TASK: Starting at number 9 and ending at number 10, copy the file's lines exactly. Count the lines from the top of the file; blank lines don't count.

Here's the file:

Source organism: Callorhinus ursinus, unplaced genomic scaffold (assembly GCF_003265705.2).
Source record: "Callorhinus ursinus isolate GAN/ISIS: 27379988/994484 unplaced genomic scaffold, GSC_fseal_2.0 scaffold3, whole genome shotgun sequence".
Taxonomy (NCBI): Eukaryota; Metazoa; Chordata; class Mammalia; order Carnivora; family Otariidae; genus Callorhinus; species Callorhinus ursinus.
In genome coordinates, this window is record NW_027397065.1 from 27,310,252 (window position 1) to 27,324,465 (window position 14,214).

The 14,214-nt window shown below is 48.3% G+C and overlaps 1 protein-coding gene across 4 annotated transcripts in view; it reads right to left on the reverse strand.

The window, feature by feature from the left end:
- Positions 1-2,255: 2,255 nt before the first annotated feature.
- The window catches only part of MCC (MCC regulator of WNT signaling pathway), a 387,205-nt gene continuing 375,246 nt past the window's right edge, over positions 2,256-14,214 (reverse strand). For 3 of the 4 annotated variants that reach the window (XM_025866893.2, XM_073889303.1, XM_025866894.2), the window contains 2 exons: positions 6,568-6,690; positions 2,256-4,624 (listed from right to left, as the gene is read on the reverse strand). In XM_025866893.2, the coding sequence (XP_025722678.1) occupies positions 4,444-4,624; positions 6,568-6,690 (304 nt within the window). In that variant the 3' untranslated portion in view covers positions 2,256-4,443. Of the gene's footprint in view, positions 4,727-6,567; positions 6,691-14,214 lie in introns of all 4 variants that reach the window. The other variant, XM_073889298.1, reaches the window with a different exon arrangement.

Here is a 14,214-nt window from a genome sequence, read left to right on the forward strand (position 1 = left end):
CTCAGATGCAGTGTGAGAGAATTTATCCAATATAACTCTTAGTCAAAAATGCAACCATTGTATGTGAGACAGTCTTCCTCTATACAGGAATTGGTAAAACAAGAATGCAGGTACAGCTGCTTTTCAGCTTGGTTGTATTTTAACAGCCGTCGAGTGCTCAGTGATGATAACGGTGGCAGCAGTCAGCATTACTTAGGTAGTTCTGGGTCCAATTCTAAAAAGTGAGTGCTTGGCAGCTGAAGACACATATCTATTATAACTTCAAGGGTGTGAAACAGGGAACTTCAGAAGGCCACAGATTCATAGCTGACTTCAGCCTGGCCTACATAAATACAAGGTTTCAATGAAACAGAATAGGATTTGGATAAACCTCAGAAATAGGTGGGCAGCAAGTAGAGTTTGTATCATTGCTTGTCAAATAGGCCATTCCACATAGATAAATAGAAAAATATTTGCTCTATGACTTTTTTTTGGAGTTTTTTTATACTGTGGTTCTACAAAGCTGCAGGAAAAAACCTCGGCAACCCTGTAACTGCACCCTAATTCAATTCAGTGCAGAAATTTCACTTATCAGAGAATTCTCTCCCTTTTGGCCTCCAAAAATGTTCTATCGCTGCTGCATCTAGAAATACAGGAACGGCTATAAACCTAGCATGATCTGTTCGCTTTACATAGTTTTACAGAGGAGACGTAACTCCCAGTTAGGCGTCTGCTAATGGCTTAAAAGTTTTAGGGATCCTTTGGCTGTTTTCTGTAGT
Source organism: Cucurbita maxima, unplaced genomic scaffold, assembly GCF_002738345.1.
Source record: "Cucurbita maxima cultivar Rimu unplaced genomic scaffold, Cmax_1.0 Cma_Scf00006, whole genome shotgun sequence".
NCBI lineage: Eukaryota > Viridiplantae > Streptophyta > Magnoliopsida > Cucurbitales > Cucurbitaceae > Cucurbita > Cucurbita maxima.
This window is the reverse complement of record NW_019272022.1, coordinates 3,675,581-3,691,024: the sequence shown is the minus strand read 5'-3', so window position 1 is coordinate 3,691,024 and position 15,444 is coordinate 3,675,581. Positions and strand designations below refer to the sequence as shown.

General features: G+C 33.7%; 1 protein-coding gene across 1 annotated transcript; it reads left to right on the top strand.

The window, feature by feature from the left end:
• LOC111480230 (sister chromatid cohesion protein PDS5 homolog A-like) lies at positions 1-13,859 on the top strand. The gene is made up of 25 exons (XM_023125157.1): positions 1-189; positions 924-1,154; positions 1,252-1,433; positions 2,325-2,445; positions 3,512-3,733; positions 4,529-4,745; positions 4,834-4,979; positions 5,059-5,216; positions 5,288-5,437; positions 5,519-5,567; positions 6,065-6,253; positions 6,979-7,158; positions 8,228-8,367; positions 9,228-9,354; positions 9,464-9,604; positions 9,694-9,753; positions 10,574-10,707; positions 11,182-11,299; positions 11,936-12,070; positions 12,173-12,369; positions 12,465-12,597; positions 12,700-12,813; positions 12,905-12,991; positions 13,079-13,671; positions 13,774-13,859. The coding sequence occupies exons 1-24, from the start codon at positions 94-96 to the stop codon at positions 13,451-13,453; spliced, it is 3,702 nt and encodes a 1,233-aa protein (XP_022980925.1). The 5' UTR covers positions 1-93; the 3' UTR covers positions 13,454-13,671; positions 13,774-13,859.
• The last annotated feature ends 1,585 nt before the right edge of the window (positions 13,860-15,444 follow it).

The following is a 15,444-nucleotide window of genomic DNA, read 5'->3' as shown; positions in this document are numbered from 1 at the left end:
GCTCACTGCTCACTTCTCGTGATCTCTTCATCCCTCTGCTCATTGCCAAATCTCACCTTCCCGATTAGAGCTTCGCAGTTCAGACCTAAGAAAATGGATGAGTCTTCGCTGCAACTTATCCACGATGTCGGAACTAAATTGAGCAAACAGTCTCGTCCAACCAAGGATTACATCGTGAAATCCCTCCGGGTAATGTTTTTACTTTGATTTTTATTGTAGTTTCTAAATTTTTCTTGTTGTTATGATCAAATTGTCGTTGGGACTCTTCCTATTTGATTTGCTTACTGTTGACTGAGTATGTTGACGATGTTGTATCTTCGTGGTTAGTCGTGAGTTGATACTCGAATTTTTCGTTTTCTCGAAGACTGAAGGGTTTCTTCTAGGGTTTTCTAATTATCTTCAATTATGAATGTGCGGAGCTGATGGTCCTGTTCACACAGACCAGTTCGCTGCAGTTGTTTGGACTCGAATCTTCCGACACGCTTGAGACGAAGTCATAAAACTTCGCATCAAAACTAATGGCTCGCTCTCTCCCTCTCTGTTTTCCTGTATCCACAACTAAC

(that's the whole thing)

Here is a 14,214-nt window from a genome sequence, read left to right on the forward strand (position 1 = left end):
CTCAGATGCAGTGTGAGAGAATTTATCCAATATAACTCTTAGTCAAAAATGCAACCATTGTATGTGAGACAGTCTTCCTCTATACAGGAATTGGTAAAACAAGAATGCAGGTACAGCTGCTTTTCAGCTTGGTTGTATTTTAACAGCCGTCGAGTGCTCAGTGATGATAACGGTGGCAGCAGTCAGCATTACTTAGGTAGTTCTGGGTCCAATTCTAAAAAGTGAGTGCTTGGCAGCTGAAGACACATATCTATTATAACTTCAAGGGTGTGAAACAGGGAACTTCAGAAGGCCACAGATTCATAGCTGACTTCAGCCTGGCCTACATAAATACAAGGTTTCAATGAAACAGAATAGGATTTGGATAAACCTCAGAAATAGGTGGGCAGCAAGTAGAGTTTGTATCATTGCTTGTCAAATAGGCCATTCCACATAGATAAATAGAAAAATATTTGCTCTATGACTTTTTTTTGGAGTTTTTTTATACTGTGGTTCTACAAAGCTGCAGGAAAAAACCTCGGCAACCCTGTAACTGCACCCTAATTCAATTCAGTGCAGAAATTTCACTTATCAGAGAATTCTCTCCCTTTTGGCCTCCAAAAATGTTCTATCGCTGCTGCATCTAGAAATACAGGAACGGCTATAAACCTAGCATGATCTGTTCGCTTTACATAGTTTTACAGAGGAGACGTAACTCCCAGTTAGGCGTCTGCTAATGGCTTAAAAGTTTTAGGGATCCTTTGGCTGTTTTCTGTAGT